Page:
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Rented Apartment to Friends: Can They Claim for Accident?

By: Lorna Elliott LLB (hons), Barrister - Updated: 22 Apr 2013 |
Rented Apartment To Friends: Can They Claim For Accident?


I rented out my apartment in Spain to friends at a special reduced rate. The female slipped while showering in the bath and fell and broke her nose. I provide a "sucker" type non slip mat for use in the shower and she was using this, but claims it slipped. She was taken to the local hospital by my property manager.

She then got an earlier flight home to UK as she didn't want to stay in Spain. She complained that there was not a "emergency" number in the apartment, although there is my property manager's number there who is on call for guests if there is a problem. Does she have a case to claim against me? She doesn't drink and it was the day after she arrived in Spain.

(S.P, 29 June 2009)


I’m sorry to hear about this – it sounds horrible for both you and your friend – especially since you were trying to do something nice for her! In this type of situation, she can only make a claim for damages against you if you were at fault. What this means is that your friend needs to prove that you were negligent.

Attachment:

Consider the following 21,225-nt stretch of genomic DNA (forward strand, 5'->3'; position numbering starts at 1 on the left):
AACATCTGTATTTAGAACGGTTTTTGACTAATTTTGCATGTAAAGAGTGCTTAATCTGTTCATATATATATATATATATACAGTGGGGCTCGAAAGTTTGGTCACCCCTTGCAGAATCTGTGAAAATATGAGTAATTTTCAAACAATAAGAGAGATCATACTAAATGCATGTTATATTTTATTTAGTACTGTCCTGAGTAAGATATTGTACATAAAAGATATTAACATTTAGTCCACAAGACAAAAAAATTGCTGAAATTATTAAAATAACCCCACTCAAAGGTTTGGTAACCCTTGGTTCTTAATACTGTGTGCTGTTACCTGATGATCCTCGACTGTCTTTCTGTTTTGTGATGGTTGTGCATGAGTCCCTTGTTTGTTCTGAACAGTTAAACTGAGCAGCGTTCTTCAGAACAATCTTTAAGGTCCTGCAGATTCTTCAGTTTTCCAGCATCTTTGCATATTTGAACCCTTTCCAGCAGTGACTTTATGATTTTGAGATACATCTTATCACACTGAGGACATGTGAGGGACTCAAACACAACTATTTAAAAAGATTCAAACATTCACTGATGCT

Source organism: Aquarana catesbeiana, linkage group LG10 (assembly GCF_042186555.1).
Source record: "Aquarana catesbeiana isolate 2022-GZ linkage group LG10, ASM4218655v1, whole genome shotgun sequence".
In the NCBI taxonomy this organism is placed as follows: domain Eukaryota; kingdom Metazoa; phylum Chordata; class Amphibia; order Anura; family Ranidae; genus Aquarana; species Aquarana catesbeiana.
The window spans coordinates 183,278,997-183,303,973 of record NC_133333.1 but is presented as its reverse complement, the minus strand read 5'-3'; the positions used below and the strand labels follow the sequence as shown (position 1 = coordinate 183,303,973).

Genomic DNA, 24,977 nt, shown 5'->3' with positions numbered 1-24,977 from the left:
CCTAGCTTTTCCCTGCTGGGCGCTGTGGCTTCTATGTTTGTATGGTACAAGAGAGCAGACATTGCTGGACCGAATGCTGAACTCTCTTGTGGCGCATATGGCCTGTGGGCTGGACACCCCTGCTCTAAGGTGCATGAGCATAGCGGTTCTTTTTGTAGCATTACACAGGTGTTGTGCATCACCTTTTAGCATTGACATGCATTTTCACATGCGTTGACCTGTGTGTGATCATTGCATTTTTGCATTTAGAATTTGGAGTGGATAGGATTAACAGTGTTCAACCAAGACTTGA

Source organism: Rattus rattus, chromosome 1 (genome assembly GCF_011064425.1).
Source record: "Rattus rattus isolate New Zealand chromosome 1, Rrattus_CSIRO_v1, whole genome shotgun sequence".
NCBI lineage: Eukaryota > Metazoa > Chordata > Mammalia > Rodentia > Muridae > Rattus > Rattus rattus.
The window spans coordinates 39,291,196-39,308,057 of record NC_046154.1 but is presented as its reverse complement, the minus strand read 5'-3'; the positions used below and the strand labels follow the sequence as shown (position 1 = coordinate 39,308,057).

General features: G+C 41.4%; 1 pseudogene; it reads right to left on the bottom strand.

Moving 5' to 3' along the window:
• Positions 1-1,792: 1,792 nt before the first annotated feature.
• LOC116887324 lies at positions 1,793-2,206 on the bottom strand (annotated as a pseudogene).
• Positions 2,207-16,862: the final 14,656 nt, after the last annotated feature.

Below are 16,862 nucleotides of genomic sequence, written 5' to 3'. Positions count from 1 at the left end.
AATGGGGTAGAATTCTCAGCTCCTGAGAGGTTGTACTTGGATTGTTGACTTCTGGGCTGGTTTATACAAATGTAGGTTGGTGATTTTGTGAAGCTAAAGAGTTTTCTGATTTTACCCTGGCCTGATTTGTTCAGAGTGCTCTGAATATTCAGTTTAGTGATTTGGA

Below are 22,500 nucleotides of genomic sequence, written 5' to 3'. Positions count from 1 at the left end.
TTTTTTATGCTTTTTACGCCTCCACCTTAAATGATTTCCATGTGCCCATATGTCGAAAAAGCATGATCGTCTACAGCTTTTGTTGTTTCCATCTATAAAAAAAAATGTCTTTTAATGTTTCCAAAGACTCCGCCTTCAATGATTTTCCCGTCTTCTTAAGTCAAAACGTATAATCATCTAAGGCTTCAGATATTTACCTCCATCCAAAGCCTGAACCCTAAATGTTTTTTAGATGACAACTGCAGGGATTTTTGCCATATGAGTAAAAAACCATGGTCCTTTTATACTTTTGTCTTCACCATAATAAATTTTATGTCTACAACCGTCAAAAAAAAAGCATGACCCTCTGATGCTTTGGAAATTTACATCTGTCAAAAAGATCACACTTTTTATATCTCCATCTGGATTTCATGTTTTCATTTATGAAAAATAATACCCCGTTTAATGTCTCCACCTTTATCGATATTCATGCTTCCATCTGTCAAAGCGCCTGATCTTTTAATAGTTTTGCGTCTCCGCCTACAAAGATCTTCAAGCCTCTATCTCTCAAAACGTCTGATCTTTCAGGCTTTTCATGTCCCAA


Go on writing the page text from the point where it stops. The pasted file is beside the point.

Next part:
If you didn’t put a mat in the shower, and hadn’t put a sign above the shower that warned people to be careful, that could amount to negligence. If you had put a mat in the shower but it had decayed to such an extent as to be useless, that might be negligent. But if the mat was in proper working order, (i.e. it wasn’t defective) and she simply slipped and fell accidentally, that is no-one’s fault.

Contributory Negligence

It may be the case that she was partially negligent, and you were partially negligent. If this is found to be correct, then you will be liable to pay the proportion of damages to her commensurate with your level of fault. For example, if you were 60% to blame, you would pay 60% of the damages that would be available to her for this type of injury.

If She Makes a Claim

If she does make a claim against you, she will have to prove that you were negligent. This may include getting a report to prove that the level of friction under the ‘Pendulum method’ (the Spanish building code’s method of measurement) was insufficient and therefore did not conform to the required standards. You mention that you rented the apartment to your friend at a ‘reduced rate.’ If you are renting out your property in Spain to members of the public you are likely to have Public Liability Insurance – which will cover the cost of the claim.

In a nutshell, if your friend can’t prove that you were negligent in any way – she doesn’t have a claim against you. In terms of the ‘emergency numbers’ I would suggest that you do keep a list of these types of handy numbers somewhere in the apartment for peace of mind for you and your guests.

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